Last October's contest marked the seventh straight Series to produce record-low ratings. Baseball's defenders have tried to explain the numbers away, citing late East Coast start times, an outbreak of entertainment alternatives, and the favored wail of curmudgeons everywhere: that a younger, lesser generation of men prefer to whack pixelated zombies than witness the splendor of Pablo Sandoval going yard.

Others claim the Tigers and Giants failed to ignite the country's passion. "I am of the belief that the match-up of the World Series is always important," says Professor Wayne McDonnell Jr., known as "Dr. Baseball" for his study of sports at New York University.

But of America's three major sports, only baseball needs excuses.

The NFL's ratings remain on a march to the heavens; 108 million people watched the last Super Bowl. Viewership for the NBA finals — though reduced from the days of Bird, Magic, and Jordan — is once again climbing skyward.

Meanwhile, baseball's ratings continue to plummet, irrespective of month or match-up. Those record-low Series of the last seven years featured the game's biggest attractions, from the moneyed villains of Boston and New York to storied franchises like St. Louis and San Francisco. None stanched the bleeding.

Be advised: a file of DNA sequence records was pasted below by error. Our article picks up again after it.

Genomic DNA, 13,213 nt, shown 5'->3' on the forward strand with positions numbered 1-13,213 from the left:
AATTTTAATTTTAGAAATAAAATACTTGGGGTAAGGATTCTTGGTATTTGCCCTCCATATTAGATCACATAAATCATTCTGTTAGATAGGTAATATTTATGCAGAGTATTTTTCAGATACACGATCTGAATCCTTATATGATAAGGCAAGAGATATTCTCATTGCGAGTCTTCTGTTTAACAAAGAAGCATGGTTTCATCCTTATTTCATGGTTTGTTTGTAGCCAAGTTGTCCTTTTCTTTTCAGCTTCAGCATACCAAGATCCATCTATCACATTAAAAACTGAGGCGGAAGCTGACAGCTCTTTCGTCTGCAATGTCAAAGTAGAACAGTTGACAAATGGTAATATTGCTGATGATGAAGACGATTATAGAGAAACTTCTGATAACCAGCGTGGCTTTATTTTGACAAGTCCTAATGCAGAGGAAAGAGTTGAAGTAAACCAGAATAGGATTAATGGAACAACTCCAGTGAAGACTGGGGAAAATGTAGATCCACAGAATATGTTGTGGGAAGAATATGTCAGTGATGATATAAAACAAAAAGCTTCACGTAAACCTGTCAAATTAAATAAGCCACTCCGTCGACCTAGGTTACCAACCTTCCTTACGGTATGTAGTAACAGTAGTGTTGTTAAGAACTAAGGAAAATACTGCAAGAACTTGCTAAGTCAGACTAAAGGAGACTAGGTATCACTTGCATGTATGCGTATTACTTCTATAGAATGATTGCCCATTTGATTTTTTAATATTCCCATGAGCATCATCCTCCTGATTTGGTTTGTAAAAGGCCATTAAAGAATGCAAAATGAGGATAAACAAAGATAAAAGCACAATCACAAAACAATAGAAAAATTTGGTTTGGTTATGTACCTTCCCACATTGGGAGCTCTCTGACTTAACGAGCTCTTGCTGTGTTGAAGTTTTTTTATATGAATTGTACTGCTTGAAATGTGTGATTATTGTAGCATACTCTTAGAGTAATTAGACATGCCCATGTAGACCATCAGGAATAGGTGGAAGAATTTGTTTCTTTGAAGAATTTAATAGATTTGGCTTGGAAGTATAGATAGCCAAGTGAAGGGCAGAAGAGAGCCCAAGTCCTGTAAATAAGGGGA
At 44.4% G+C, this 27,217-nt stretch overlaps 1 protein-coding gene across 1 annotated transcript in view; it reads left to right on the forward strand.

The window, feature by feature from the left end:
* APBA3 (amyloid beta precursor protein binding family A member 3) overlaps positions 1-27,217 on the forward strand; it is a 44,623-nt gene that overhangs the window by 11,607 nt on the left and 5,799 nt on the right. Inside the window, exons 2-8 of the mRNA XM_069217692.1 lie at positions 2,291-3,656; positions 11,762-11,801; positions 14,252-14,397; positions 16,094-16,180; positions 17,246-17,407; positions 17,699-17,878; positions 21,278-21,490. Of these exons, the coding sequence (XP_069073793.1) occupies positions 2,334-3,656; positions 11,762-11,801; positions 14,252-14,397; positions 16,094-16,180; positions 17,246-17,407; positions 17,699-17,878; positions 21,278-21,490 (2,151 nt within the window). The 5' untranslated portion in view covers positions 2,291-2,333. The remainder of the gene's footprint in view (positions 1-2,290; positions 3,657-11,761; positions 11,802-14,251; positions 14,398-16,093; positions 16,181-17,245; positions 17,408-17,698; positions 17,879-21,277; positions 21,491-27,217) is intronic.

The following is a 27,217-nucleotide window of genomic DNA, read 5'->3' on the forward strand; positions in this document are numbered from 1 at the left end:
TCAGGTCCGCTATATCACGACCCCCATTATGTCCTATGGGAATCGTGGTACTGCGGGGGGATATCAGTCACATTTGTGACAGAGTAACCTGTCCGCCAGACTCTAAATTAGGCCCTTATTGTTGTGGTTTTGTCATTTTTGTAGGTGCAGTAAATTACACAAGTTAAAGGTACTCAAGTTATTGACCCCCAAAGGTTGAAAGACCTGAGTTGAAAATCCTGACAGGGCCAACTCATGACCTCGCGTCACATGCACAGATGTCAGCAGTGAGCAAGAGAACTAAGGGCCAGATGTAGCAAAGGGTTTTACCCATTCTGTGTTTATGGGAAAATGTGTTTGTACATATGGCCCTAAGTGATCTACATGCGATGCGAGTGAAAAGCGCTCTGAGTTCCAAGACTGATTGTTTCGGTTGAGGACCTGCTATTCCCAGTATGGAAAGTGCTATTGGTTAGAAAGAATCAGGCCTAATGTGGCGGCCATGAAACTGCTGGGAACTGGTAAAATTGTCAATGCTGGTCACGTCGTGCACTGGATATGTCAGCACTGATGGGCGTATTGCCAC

Regular-season games have declined equally. Fox's Saturday audience has gone down an average of 800,000 since 2001. Sunday-night ESPN telecasts have shriveled by a million viewers in just the past six years.

In any other industry, such staggering drops would raise alarms of a rotting ship. One might presume that TV execs are screening Selig's calls. But the exact opposite is happening.

ESPN, Fox, and Turner recently struck deals that double their annual payments to MLB. The Los Angeles Dodgers will soon ink a 25-year pact for local rights that's worth an estimated $7 or $8 billion.

If it all seems incongruent, born of the same economics that brought you bank bailouts and the housing crisis, that's because it is. Baseball, you see, is expecting you to pick up the tab.

In an age of stagnant wages, the average cable or satellite bill is expected to reach $200 by 2020 — even before extra fees for phone and internet knock on the door.

"It's an unsustainable model for sports rights to escalate at a pace that's exponentially higher than wages for families," says Dan York, DirecTV's chief content officer. "It's coming to the breaking point."

Banking on the Slowest Falling Star